Out of the 20 images tested, only one was read incorrectly, which demonstrates the capability of the algorithm even in difficult conditions. However, for one image, the algorithm did not perform correctly because the Hough transform detected the dial circle as slightly deviated, which affected the polar transform and consequently the pixel projection; therefore, the maximum projection value was incorrect at the tale of the pointer. The accuracy was generally high, with an average relative error of 0.67% in ideal conditions. In challenging conditions, the algorithm almost doubles the error, which indicates that the bad lighting and angled gauges negatively affect the algorithm; nevertheless, the error calculated was still relatively low, with a value of 0.95%, as shown in Table 2. Therefore, the accuracy, especially in ideal conditions, is suitable for less critical commercial uses, which cover a wide range of current analog gauges.
Furthermore, comparing the proposed solution with some state-of-the-art algorithms, the proposed algorithm performs relatively well, having a slightly better performance than most methods analyzed in Table 3. However, the Zuo et al. [18] solution performs the best out of all, which achieved high accuracy in difficult conditions of lighting and tilting gauges, but the tests were performed for only one gauge, which could result in low generalization and algorithm overfitting. This can explain the much better results in comparison with the other methods.
In addition, an experiment that was only focused on the robustness was executed. It used the same 20 images from the previous experiment with some defined image adjustments to observe if the proposed solution was capable of reading gauges correctly. Therefore, four different adjustments were made by altering the values of gamma, contrast, Gaussian noise, and brightness. For each, a set of 20 values were uniformly selected, where gamma was varied between 0.1 and 4, contrast and Gaussian noise between 0.05 and 1 and brightness between 0.1 and 2. In total, the algorithm was performed on 1600 images. The results shown in Figure 16 demonstrate that the proposed solution is capable of adapting to different environmental conditions but is most affected by the Gaussian noise. Table 4 shows that only the Gaussian noise had a low proportion of correctly read gauges, with a result of 43.3 %, and the other adjustments all show results above 75 %.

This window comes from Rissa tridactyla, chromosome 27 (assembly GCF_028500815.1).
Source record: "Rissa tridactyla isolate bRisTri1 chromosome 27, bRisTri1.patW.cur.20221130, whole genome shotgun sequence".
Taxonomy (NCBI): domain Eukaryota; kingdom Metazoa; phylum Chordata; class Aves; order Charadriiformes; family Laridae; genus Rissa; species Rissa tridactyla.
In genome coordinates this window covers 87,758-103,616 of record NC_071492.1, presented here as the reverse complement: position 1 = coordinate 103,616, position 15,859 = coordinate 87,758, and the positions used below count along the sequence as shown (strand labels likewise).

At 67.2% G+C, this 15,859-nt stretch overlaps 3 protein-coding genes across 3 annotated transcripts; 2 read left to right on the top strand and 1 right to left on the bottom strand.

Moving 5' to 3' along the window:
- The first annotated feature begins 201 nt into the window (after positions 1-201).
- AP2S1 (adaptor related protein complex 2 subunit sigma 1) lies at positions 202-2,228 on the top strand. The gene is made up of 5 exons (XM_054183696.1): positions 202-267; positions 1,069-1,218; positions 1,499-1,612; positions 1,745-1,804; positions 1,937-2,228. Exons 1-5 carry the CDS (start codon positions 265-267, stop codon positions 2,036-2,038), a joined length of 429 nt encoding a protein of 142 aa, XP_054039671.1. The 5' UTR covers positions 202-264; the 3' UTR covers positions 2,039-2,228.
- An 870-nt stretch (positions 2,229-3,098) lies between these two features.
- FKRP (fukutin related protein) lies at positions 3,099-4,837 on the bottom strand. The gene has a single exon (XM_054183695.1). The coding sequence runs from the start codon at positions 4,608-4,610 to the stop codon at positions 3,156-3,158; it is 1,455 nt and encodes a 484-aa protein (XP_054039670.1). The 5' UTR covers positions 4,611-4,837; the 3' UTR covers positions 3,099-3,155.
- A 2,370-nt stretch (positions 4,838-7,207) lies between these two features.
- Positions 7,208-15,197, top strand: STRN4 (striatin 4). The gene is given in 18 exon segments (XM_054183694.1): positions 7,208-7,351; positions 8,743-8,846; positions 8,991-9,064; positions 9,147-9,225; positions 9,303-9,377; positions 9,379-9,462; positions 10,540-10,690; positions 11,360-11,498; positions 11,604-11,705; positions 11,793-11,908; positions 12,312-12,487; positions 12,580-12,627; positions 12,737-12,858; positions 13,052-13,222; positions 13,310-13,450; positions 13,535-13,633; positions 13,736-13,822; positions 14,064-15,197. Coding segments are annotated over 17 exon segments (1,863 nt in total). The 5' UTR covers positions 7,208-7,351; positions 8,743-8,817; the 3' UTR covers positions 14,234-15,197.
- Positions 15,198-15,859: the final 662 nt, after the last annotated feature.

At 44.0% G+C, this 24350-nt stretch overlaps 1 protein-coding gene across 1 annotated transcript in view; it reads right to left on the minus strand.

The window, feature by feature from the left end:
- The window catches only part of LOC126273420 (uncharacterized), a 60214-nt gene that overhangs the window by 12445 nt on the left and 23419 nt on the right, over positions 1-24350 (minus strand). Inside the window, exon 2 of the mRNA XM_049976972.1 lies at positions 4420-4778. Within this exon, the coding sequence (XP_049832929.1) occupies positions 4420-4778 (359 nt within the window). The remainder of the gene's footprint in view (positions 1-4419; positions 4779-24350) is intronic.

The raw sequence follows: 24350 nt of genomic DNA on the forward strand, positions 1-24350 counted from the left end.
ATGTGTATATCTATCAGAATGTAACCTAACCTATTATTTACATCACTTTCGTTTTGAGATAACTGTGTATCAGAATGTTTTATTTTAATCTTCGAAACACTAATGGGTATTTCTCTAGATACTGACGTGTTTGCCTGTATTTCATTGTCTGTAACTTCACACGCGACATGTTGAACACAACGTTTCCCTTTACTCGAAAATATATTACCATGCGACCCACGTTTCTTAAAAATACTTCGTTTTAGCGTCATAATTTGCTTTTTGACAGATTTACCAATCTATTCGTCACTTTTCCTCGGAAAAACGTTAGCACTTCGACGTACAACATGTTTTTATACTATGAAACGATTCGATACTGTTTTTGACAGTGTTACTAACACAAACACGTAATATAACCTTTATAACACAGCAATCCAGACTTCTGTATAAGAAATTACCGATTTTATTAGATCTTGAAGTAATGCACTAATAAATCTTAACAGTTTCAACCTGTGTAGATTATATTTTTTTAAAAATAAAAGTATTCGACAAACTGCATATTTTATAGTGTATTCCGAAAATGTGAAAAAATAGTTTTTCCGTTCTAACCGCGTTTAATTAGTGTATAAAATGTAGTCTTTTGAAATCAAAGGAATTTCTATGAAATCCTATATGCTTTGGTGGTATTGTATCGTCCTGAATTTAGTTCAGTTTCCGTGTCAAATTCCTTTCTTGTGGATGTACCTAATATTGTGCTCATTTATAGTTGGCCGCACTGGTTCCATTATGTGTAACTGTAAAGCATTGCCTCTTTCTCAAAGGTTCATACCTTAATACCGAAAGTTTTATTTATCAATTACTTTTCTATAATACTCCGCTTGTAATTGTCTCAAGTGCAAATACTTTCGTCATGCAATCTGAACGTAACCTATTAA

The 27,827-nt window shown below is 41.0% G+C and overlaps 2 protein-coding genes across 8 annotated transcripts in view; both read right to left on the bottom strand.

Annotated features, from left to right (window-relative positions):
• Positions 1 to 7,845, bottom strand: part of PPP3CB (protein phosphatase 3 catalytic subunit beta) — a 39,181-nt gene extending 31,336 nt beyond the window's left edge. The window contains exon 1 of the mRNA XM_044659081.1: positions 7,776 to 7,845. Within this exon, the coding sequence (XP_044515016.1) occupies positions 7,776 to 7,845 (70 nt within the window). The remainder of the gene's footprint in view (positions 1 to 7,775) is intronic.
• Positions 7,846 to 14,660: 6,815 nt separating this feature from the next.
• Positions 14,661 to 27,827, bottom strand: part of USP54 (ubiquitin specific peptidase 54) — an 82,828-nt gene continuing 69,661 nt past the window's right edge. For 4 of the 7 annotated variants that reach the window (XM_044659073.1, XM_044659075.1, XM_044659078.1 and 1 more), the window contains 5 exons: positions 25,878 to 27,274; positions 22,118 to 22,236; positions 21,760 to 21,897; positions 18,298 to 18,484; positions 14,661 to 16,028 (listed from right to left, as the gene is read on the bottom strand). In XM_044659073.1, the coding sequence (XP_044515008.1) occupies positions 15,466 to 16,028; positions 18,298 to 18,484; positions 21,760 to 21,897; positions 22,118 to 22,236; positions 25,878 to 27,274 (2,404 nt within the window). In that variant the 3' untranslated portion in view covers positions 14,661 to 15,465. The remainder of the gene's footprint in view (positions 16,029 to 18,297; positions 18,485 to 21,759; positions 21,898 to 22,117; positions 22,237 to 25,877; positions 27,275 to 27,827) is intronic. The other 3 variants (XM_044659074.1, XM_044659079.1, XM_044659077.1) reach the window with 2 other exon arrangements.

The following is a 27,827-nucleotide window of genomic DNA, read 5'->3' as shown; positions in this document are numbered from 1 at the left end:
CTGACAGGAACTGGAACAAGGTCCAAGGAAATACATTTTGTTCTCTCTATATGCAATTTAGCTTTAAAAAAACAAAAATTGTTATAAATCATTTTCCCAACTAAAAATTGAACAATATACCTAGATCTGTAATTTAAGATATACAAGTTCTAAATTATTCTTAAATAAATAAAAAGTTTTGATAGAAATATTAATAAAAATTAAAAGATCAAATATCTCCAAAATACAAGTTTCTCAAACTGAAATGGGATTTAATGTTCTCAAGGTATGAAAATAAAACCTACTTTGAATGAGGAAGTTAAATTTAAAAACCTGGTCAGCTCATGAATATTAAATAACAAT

Implementation of an IoT Solution

Furthermore, an IoT implementation was developed as a proof-of-concept using an ESP32-CAM with a OV2640 camera and a 65° FOV lent to capture images and send them to a local computer that has the processing power to run the algorithm. Then, the information is sent to a web application to display the data as an interface for visualization. The communications are made via Wi-Fi using the Hypertext Transfer Protocol (HTTP), and the architecture is illustrated in Figure 17.
The camera was installed inside a cabinet pointing to two gauges of a gas cylinder. One of the gauges was selected to be monitored, so it was set with a QR code, as shown in Figure 18. Finally, a dashboard was developed to indicate the gauge value and tell-tale pointer value, if applied.

4. Conclusions

The foremost purpose of this work was to digitize analog gauges, which was achieved by first applying a CNN gauge detection using the available pre-trained models of the TensorFlow API. Some of these models were trained with the target dataset to compare the results and choose the model with the best performance, which achieved a maximum mAP of 92.5% and recall of 94.8%. The following steps were based on conventional computer vision techniques, so after finding the RoI, the gauge dial is segmented using the circle Hough transform, and then the pointer angle is extracted using pixel projection subsequent to the RoI’s polar transformation. In the end, the indicating value is determined using the angle method.